Oyster Wave System Launched in Scotland

The wave energy industry took a major stride forward last week when the world’s largest working hydro-electric wave energy device, known as ‘Oyster’, was officially launched by Scotland’s First Minister Alex Salmond MP, MSP at the European Marine Energy Centre (EMEC) in Orkney. The device, developed by wave energy company Aquamarine Power, is currently the world’s only hydro-electric wave energy device which is producing power.

The Oyster launch took place at EMEC’s Billia Croo site near Stromness, where the device was installed this summer. Scotland’s First Minister was on site to switch on Oyster for the first time.

Oyster is now producing power by pumping high pressure water to its onshore hydro-electric turbine. This will be fed into the National Grid to power homes in Orkney and beyond. A farm of 20 Oysters would provide enough energy to power 9,000 three bedroom family homes.

“I’m delighted to see first-hand the full-scale Oyster now installed and operating offshore.  This is a key milestone for Aquamarine Power and for Scotland’s marine renewables sector,” Salmond said. “Scotland’s potential renewables capacity is estimated to be around 60GW. Our waters hold around ten per cent of Europe’s wave power potential and as much as a quarter of its tidal power potential.  The European Marine Energy Centre (EMEC) provides world-leading test facilities for Aquamarine and other companies to develop the technology needed to harness this huge untapped potential.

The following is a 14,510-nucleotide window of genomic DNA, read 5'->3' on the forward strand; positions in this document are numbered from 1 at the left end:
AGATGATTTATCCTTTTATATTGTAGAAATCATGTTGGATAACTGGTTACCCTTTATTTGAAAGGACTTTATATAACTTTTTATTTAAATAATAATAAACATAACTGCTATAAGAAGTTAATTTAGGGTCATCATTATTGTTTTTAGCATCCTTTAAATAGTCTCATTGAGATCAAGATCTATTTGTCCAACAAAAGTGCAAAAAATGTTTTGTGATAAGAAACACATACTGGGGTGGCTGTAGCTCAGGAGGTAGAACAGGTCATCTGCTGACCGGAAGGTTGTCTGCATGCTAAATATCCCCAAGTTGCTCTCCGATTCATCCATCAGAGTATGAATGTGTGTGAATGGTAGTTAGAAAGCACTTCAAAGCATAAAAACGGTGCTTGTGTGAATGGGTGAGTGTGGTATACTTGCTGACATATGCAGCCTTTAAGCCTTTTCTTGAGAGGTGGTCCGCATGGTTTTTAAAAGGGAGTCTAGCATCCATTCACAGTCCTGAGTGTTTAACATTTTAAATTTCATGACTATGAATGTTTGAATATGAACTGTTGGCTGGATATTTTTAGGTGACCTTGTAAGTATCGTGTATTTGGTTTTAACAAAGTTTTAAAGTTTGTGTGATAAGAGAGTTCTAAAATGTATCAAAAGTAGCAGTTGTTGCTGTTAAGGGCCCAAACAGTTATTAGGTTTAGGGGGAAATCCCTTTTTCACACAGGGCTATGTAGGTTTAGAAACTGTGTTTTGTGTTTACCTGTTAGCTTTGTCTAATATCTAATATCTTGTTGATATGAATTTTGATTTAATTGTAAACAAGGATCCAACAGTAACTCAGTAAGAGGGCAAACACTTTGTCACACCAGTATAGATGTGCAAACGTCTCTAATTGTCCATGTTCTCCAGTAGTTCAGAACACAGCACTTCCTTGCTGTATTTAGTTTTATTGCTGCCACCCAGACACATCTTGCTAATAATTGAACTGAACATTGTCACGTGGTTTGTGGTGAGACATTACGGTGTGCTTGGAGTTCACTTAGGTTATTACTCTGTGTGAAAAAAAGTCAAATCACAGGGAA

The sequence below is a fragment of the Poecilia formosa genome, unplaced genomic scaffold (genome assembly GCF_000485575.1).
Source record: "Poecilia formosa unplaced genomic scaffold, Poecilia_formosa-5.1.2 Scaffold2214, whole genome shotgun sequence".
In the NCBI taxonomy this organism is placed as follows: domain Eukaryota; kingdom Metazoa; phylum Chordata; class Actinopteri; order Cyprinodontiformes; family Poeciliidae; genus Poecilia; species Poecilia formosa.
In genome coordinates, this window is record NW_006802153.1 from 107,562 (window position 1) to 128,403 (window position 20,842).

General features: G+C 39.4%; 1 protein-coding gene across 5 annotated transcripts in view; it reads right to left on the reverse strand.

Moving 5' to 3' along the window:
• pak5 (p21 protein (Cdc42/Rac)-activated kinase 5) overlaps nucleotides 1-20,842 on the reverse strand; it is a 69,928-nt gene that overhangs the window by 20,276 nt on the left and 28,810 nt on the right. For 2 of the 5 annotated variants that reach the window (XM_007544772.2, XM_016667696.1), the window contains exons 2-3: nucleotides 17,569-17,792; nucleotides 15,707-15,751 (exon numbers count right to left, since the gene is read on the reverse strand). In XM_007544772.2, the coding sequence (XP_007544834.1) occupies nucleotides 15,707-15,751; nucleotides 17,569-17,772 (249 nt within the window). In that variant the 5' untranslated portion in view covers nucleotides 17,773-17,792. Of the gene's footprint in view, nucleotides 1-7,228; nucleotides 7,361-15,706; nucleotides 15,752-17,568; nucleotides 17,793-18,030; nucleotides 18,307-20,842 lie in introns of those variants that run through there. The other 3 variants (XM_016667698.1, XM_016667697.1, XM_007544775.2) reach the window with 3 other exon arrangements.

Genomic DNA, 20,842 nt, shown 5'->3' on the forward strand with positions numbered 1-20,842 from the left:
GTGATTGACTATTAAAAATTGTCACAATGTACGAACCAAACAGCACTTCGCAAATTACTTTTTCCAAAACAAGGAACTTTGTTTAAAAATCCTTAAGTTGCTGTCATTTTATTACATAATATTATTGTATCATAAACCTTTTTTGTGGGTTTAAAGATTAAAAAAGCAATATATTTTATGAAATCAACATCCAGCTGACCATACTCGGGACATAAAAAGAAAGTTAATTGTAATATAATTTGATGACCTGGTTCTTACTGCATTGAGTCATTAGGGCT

Oyster is Aquamarine Power’s first demonstration-scale wave energy device.  Its performance will now be monitored and the results from the testing will provide a basis for the design of the next-generation commercial-scale Oyster. Oyster is designed to capture the energy found in nearshore waves in water depths between 10 and 16 meters. The benefit of Oyster is its simplicity. There are minimal moving parts and all electrical components are onshore, making it robust enough to withstand the rigors of Scotland’s harsh seas.

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